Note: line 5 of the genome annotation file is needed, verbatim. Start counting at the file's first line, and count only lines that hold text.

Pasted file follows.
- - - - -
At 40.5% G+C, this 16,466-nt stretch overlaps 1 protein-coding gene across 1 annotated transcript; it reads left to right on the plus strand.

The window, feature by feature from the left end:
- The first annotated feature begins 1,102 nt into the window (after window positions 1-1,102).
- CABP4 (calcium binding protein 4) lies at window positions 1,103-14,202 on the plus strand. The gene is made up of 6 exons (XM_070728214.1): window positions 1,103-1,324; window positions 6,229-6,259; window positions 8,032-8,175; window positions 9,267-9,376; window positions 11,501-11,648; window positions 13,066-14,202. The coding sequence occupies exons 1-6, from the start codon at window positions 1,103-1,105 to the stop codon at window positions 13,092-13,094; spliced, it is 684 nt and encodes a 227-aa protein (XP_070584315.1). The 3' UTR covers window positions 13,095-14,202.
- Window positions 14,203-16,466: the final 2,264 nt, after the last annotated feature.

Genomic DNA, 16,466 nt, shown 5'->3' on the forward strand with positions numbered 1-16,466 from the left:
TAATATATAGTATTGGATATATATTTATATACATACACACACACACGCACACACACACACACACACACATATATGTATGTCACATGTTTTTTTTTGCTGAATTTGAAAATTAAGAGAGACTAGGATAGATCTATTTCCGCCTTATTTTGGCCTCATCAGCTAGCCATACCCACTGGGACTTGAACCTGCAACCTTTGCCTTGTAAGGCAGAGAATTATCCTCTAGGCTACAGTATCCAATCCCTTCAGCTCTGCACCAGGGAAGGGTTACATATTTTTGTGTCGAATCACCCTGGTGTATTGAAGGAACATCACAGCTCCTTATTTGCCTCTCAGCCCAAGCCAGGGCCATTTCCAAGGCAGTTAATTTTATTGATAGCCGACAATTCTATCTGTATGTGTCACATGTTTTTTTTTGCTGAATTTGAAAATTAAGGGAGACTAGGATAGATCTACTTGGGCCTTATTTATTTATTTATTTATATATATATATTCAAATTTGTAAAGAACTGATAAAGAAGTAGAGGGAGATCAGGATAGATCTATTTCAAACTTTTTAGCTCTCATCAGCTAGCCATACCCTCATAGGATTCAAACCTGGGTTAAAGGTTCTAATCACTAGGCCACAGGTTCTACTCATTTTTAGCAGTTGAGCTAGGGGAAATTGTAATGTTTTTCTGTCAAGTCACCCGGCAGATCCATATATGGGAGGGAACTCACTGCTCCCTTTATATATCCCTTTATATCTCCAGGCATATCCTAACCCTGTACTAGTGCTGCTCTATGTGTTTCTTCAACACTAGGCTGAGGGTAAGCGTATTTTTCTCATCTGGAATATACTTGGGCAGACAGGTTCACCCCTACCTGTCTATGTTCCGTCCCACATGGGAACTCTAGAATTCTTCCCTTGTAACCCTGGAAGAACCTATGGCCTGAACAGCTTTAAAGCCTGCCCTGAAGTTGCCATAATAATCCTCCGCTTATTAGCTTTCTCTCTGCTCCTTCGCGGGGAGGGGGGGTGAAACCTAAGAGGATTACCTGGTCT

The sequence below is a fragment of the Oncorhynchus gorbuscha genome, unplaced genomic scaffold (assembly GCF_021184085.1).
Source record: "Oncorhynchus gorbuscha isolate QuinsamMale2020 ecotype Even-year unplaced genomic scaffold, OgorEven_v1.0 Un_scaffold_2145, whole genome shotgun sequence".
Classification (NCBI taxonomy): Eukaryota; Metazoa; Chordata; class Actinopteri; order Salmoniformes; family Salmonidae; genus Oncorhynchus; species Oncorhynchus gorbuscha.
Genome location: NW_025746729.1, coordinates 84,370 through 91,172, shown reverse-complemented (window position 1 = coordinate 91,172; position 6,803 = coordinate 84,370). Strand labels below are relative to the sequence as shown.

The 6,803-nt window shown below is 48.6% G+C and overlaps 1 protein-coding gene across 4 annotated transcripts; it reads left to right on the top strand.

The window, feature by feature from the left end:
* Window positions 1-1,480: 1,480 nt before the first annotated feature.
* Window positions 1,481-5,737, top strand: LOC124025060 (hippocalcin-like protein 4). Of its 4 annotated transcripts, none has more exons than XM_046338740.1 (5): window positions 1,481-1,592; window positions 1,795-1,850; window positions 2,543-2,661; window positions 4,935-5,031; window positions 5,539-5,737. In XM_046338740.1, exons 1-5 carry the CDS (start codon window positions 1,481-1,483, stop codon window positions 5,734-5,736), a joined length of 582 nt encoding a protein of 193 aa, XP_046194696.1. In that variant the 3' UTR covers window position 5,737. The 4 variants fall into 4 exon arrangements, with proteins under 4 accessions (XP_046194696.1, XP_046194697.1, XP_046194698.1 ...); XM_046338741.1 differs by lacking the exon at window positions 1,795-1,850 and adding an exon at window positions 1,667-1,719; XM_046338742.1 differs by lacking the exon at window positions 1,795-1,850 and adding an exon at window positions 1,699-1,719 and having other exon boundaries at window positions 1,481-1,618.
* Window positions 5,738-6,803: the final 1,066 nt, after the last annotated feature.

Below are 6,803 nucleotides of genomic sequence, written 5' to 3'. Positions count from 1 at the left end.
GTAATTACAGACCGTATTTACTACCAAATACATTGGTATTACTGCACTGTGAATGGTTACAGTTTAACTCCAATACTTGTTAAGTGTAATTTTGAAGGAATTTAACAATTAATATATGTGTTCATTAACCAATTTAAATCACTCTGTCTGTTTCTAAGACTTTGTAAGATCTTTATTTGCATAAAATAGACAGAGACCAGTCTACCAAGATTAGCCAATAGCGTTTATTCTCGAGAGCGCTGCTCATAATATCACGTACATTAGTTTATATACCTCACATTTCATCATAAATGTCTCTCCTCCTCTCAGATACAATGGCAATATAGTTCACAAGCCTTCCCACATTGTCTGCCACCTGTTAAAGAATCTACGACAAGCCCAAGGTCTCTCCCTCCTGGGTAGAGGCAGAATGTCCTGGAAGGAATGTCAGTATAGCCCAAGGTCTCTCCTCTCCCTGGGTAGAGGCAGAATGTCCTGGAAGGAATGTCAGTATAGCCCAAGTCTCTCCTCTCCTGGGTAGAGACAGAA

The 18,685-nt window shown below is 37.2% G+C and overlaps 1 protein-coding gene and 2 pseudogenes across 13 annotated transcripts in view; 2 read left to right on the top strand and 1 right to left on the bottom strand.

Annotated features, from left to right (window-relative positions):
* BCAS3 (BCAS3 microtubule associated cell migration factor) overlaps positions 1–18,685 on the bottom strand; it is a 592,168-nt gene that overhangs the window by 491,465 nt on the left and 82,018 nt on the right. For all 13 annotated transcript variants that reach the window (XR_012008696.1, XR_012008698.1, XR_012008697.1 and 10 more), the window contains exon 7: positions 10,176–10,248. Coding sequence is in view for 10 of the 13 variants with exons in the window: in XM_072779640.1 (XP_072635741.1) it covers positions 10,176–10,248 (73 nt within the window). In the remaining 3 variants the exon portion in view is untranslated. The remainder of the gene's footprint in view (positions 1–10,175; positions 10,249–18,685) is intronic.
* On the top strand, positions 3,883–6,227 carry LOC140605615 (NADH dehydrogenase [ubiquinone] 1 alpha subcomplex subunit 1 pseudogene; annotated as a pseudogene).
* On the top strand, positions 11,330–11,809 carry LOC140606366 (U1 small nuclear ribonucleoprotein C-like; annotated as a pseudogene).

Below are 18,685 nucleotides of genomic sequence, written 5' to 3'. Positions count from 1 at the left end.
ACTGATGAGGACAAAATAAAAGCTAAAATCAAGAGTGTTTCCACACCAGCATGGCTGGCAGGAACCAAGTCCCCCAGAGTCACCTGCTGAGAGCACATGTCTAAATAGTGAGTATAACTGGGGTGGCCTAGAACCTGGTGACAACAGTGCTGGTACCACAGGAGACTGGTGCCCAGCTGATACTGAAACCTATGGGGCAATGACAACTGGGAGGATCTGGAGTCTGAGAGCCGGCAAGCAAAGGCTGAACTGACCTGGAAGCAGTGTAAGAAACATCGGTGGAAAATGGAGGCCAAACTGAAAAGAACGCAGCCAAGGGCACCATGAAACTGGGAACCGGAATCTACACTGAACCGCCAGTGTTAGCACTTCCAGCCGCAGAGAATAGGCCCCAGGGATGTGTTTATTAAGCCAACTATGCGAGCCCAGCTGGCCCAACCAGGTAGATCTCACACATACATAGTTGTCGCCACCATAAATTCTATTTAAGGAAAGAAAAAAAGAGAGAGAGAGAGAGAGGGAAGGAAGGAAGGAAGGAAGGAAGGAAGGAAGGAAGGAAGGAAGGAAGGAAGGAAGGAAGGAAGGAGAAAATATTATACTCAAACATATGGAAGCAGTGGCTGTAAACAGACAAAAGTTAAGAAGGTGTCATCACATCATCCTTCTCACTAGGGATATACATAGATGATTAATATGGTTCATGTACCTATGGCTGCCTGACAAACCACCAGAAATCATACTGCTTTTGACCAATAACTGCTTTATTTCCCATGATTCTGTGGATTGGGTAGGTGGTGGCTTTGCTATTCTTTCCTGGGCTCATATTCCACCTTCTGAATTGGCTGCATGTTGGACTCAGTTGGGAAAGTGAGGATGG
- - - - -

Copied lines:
- Window positions 14,203-16,466: the final 2,264 nt, after the last annotated feature.